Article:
shortbutfast (shortbutfast) wrote in on_culture,
shortbutfast
shortbutfast
on_culture

Obesity Rates by Country

Obesity Rates by Country



Rank  Countries  Amount 
# 1  United States:30.6% 
 
# 2  Mexico:24.2% 
 
# 3  United Kingdom:23% 
 
# 4  Slovakia:22.4% 
 
# 5  Greece:21.9% 
 
# 6  Australia:21.7% 
 
# 7  New Zealand:20.9% 
 
# 8  Hungary:18.8% 
 
# 9  Luxembourg:18.4% 
 
# 10  Czech Republic:14.8% 
 
# 11  Canada:14.3% 
 
# 12  Spain:13.1% 
 
# 13  Ireland:13% 
 
# 14  Germany:12.9% 
 
= 15  Portugal:12.8% 
 
= 15  Finland:12.8% 
 
# 17  Iceland:12.4% 
 
# 18  Turkey:12% 
 
# 19  Belgium:11.7% 
 
# 20  Netherlands:10% 
 
# 21  Sweden:9.7% 
 
# 22  Denmark:9.5% 
 
# 23  France:9.4% 
 
# 24  Austria:9.1% 
 
# 25  Italy:8.5% 
 
# 26  Norway:8.3% 
 
# 27  Switzerland:7.7% 
 
= 28  Japan:3.2% 
 
= 28  Korea, South:3.2% 
 
 Weighted average:14.1%  
 

DEFINITION: Percentage of total population who have a BMI (body mass index) greater than 30 Kg/sq.meters (Data for Australia, Austria and Portugal is from 2002. All other data is from 2003). Obesity rates are defined as the percentage of the population with a Body Mass Index (BMI) over 30. The BMI is a single number that evaluates an individual's weight status in relation to height (weight/height2, with weight in kilograms and height in metres). For Australia, the United Kingdom and the United States, figures are based on health examinations, rather than self-reported information. Obesity estimates derived from health examinations are generally higher and more reliable than those coming from self-reports, because they preclude any misreporting of people's height and weight. However, health examinations are only conducted regularly in a few countries (OECD).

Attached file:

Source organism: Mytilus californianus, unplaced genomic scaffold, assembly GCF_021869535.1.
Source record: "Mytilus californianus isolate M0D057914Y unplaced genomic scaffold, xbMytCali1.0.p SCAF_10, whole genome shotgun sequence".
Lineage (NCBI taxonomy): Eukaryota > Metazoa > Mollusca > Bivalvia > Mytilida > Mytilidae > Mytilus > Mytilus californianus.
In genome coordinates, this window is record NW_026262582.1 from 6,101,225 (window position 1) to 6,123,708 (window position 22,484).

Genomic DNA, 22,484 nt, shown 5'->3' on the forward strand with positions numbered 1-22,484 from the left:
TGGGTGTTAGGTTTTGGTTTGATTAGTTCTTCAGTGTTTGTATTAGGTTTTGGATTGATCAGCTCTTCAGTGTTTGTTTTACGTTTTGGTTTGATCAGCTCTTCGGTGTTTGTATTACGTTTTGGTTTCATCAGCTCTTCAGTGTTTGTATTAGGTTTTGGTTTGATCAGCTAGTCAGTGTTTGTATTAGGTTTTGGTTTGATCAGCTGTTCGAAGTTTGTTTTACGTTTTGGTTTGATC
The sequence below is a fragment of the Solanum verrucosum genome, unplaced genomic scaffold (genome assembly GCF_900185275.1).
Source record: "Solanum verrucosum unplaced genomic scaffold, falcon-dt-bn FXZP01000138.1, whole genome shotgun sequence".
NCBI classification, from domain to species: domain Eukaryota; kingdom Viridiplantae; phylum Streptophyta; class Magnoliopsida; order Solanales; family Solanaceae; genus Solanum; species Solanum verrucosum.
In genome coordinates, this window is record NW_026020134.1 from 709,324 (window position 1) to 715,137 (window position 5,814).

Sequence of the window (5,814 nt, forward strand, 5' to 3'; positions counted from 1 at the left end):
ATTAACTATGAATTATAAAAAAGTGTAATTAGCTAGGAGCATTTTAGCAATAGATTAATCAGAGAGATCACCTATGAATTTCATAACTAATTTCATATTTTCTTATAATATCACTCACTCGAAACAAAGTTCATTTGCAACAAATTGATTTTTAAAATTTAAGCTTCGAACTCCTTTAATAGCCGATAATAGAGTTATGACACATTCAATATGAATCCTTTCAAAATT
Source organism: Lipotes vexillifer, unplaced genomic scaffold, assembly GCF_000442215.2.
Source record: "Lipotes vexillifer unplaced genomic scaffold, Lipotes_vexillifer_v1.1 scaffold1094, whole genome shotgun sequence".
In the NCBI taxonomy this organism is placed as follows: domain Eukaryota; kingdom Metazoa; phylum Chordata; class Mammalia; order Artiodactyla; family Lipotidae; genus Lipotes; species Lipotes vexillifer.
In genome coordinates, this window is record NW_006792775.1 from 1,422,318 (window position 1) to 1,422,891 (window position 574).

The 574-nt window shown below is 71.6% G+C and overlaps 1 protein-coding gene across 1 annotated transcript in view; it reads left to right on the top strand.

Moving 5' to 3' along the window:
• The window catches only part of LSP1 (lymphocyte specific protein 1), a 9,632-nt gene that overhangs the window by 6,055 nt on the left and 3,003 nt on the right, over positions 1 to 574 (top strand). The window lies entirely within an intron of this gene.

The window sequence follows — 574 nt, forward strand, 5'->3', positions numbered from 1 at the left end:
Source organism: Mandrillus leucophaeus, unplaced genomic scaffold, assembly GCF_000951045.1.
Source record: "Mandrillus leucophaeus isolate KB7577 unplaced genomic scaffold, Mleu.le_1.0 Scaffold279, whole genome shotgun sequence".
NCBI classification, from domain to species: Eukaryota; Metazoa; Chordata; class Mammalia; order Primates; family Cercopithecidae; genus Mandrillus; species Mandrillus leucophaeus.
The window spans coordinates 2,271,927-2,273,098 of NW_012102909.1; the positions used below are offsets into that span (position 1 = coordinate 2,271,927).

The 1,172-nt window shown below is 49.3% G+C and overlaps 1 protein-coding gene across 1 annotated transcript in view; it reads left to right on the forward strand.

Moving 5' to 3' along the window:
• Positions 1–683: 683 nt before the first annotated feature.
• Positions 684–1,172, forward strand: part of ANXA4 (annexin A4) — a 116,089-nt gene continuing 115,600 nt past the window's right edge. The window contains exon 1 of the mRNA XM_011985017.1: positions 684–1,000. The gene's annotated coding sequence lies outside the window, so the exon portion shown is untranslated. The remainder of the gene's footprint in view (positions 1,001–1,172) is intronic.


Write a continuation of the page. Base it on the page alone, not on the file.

SOURCE: OECD Health Data 2005
Tags: americans, australia, europe, europeans, germany, health, japan, korea, mexico, stereotypes, usa, worldwide
  • Post a new comment

    Error

    Anonymous comments are disabled in this journal

    default userpic

    Your reply will be screened

    Your IP address will be recorded 

  • 1 comment